The stations, reports Christianity Today, are called "Stations of the Millennium Development Goals", and the "liturgy" consists of the following "stations":Set up for the LiturgyThere is, in fact, only one reference to a cross:
• Designate eight stations around your church.
• For each station, have a poster-size paper listing one of the eight MDGs:
MDG 1: Eradicate Extreme Poverty and Hunger
MDG 2: Achieve Universal Primary Education for Children
MDG 3: Promote Gender Equality and Empower Women
MDG 4: Reduce Child Mortality
MDG 5: Improve Maternal Health
MDG 6: Combat HIV/AIDS, Malaria, and Other Diseases
MDG 7: Ensure Environmental Sustainability
MDG 8: Create a Global Partnership for DevelopmentStation 5: Have a poster-size piece of paper for each pilgrim and a thick black permanent marker. Ask each pilgrim to write the first-name only of every woman they know who had a baby in the past year. When the list is complete, draw a black cross next to the name of every 16th woman. Explain that this represents the plight of women in sub-Saharan Africa, where one in 16 pregnant women die from complications of pregnancy and childbirth each day.Not surprisingly, some Anglicans are less than happy with the political proje—er, "liturgy." (Note to self, file this story next to the one about striving to have a smaller "carbon footprint" during Lent.)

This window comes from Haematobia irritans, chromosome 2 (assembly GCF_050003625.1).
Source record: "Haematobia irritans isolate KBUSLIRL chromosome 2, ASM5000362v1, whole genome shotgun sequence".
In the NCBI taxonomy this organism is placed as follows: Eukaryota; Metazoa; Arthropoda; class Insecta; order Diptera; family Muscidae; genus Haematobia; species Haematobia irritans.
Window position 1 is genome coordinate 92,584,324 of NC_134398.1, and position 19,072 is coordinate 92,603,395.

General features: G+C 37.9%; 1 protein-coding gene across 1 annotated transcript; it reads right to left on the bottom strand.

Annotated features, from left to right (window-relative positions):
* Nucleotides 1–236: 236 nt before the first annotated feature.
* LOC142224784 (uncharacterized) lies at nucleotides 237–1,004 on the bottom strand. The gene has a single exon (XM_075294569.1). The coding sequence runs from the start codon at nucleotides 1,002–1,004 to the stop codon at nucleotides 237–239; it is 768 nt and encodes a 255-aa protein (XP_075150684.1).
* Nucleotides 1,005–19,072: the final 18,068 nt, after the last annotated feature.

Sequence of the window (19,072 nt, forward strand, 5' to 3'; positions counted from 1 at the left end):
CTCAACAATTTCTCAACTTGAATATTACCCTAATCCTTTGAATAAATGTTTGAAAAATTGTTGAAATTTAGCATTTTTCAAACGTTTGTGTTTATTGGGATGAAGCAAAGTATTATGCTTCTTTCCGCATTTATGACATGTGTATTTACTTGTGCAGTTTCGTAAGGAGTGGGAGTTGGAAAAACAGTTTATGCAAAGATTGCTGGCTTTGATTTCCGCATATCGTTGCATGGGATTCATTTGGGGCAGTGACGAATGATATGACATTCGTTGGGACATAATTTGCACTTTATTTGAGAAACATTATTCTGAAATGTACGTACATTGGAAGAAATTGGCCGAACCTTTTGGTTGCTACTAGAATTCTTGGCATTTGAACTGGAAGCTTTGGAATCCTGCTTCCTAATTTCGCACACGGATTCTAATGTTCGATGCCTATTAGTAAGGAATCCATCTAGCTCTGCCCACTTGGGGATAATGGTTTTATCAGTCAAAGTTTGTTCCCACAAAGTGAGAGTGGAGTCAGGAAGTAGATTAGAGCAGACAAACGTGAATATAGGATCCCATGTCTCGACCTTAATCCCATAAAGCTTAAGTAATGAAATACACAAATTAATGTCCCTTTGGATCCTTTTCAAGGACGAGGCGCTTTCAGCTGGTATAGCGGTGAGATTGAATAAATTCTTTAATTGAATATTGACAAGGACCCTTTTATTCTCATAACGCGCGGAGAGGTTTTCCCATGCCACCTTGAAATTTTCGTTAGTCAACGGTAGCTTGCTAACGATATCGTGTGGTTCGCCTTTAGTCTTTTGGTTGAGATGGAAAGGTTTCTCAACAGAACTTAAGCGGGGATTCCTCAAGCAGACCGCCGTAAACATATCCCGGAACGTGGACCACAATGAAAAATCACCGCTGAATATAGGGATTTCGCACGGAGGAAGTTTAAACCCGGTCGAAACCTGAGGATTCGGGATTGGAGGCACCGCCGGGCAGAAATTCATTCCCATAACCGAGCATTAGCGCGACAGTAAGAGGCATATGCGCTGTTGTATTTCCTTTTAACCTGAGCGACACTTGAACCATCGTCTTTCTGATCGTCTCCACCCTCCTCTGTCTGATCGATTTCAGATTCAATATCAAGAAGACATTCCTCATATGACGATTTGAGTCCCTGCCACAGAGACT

Someone, I'm guessing, will read this and say, "Hey, mean person, what do you have against helping poor people and fighting disease in Third World countries?" The short answer is, "Absolutely nothing at all." But liturgy and devotions such as Stations of the Cross should never be turned into social projects or political forums; they are meant to transform us by bringing us into closer communion with Jesus Christ. Then we are to go into the world and apply our love of God and our knowledge of man in doing the vital work of helping the poor, fighting disease, and so forth.
When liturgy and devotion become the servants of political activism, it is inevitable that people will—logically, it should be noted—wonder, "Why bother doing this when I can simply participate in this or that social project or political movement." And then they leave Christianity behind, thinking it has little or nothing to offer the world that cannot be found many times over in secular movements.
Saturday, March 08, 2008
...from the Episcopal Church. By Carl Olson in Insight Scoop